Nothing but the Truth

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There are two stage plays and one film by this name with links to South Africa.

Nothing but the Truth by James Montgomery (1916)

Comedy in three acts by James Montgomery (1882-1966)[1].

A slow moving, subtle piece with a small cast and simple sets, it is a cautionery tale about insider trading. Based on a novel by Fred Isham, it was first produced by the H. H. Frazee at the Longacre Theatre in 1916. It served as the source for later musicals, including Yes, Yes, Yvette (1927) and Tell Her the Truth (1932).

Translations and adaptations

Translated into Afrikaans by Ignatius Mocke as Wie Loer Kry Niks.

Performance history in South Africa

1918: First performed in English by the American Dramatic Company at His Majesty's Theatre on 29 April 1918. The cast was as follows: Charles H. White (Robert Bennett), Edward Donnelly (E.M. Ralston), Jack Pendleton (Richard Donnelly), Richard Scott (Van Dusen), Cecil Kellaway (Bishop Doran), Eileen Errol (Gwendolyn Ralston), Florence Roberts (Mrs. Ralston), Caroline Locke (Ethel Clarke), Naomi Rutherford (Mabel), Hilda Attenboro (Sable). The producer was George R. Montford and the sets were by Frank Tyars.

1943: Performed in Afrikaans as Wie Loer Kry Niks by the Johan Fourie Geselskap in Cape Town, then taken on tour.

Translations and adaptations

It has been filmed at least three times: 1920 (Directed by David Kirkland), 1929 (Directed by Victor Schertzinger) and 1941 (Directed by Elliott Nugent). In 1939 there was even a German version directed by Weyler Hildebrand.

Sources

Sunday Times, 5 May 1918.

Gerald Martin Bordman and Thomas S. Hischak. 2004. The Oxford Companion to American Theatre:p. 440[2]

Facsimile version of the 1920 text edition by Samuel French, The Internet Archive[3]

Library of Congress. Copyright Office. Catalog of Copyright Entries, Part 1[4]


Trek 8(11):15, 1943.

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Nothing but the Truth (stage play) by John Kani (2002)

A semi-autobiographical play by John Kani (2002). His first play as solo playwright, and it became hugely popular and won a number of awards. The play ultimately also led to a film and a novel by Kani. The text was published by Wits University Press in 2002.

Subject

Set in post-apartheid South Africa, it tells the story of an elderly man wrestling with society, his family and most of all himself, to leave the past behind, but not to forget it.

Performance history in South Africa

2002: Premièred at the Grahamstown Festival in June 2002, directed by Janice Honeyman with John Kani, Pamela Nomvete and Dambisa Kente. The same production was staged at the Baxter Theatre in July 2002. It went to the Market Theatre in September 2002 with Kani, Nomvete and Nthati Moshesh in the cast - Moshesh took over from Dambisa Kente when Kente (44) collapsed a day after performing for Nelson Mandela in a dress rehearsal and died shortly thereafter.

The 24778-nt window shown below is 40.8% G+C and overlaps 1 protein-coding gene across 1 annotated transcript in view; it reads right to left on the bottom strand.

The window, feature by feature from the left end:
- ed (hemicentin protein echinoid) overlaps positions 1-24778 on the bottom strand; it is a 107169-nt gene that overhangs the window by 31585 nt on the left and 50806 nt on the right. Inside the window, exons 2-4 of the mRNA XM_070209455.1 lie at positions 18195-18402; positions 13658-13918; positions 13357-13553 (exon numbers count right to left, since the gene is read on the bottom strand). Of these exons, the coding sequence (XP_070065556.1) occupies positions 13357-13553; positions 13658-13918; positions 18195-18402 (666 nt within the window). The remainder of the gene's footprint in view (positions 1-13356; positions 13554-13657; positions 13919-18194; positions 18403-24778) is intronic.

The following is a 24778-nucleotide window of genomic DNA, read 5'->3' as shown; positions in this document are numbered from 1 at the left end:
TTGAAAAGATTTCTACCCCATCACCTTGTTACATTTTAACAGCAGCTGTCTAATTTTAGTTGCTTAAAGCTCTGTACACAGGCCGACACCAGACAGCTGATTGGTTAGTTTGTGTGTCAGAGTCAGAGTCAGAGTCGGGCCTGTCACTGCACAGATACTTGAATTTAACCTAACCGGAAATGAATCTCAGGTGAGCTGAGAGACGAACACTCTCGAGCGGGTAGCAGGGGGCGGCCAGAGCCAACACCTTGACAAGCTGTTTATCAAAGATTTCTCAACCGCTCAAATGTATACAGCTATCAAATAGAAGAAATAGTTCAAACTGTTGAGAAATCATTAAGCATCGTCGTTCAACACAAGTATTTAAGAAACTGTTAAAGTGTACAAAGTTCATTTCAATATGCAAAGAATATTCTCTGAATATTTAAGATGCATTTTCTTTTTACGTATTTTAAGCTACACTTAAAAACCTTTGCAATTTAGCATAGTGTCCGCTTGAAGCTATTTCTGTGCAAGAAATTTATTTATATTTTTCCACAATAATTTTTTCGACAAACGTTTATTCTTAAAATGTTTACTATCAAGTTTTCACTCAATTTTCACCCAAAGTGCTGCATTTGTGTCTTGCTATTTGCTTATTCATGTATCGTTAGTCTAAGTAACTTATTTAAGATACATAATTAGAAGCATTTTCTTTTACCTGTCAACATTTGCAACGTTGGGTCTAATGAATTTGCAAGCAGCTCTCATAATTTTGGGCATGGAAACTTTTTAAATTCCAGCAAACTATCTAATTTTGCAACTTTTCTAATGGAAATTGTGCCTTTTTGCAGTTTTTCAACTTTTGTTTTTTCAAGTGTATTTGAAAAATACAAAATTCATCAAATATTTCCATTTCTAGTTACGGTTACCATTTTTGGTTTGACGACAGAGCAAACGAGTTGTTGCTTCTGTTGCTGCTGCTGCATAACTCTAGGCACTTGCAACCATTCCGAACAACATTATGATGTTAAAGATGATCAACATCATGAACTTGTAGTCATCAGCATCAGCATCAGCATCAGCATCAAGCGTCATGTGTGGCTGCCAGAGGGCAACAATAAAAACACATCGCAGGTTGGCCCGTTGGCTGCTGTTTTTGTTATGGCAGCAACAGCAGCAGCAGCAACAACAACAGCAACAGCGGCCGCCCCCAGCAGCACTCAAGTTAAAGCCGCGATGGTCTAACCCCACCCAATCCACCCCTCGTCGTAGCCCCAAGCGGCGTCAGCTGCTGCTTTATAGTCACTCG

2003: The same production was staged at the Opera House in Port Elizabeth In December 2002 and returned to the Market Theatre in January 2003. In September 2003 it was staged at the Market Theatre and in November 2003 at the Baxter Theatre with John Kani, Warona Seane and Esmeralda Bihl, again directed by Janice Honeyman.

2003-2004: A successful tour of this production of the USA and Australia followed in 2003/4, starting in December 2003 in the Mitzi Newhouse Theatre at the Lincoln Centre in New York. Set designed by Sarah Roberts, lighting designed by Mannie Manim.

2010: Produced at the Market Theatre, directed by Janice Honeyman

2012: Produced by Siyasanga Cape Town Theatre Company, directed by Fatima Dike, starring Chris Gxalaba (as "Sipho"), Noxolo Bodlani and Zoliswa Kawe. Lighting and design by Alfred Rietmann.

2014: Presented at the Artscape Theatre Centre in April and May.

2015: Presented at the Artscape Theatre Centre 6-13 May, directed by Fatima Dike, as a co-production with Siyasanga Cape Town Theatre Company.

2016: Directed by the author, John Kani, at Artscape, starring Sizwe Msutu, Milisa Siswana and Tankiso Mamabolo.

Awards

Winner of inter alia Fleur du Cap Best Actor Award and Fleur du Cap Award for Best New Indigenous Script in 2002 and five Naledi Awards (including Best New SA Play and Best Production) for the period August 2002 to December 2003.

Sources

Van Heerden (2008)[5]: p 166.

"Afrikaanse voorgeskrewe werke lok vol sale" - 22/04/2015 - Artslink.co.za News

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Nothing but the Truth (Film) by John Kani (2008)

A South African film based on the 2002 stage play by John Kani .

(NOTE: Not be confused with an American film by the same name, but a different topic, was released in the same year, written and directed by Rod Lurie)[6]

Production

Produced by Jazz Spirit Production and Odélion Films. The screenplay and direction by John Kani, with John Kani, Rosie Motene, Motshabi Tyelele, Warona Seane and Esmeralda Bihl in the cast. Music by Neill Solomon, Cinematography by Jimmy Rob, Marius Van Graan, editing by Megan Gil, Jackie Le Cordeur. Running time: 81 minutes.

Awards

The film won several African film awards, including:

Écrans Noirs (Yaundé) 2009 - Best Film

Fespaco (Uagadugú) 2009

Festival de Cine de Harare 2009 - Best Film

Milan African Film Festival 2009 - Best African Film; Catholic Peace Prize

Sources

http://en.wikipedia.org/wiki/Nothing_but_the_Truth_(2008_South_African_film)

http://www.africanfilm.com/NothingButTheTruth.html

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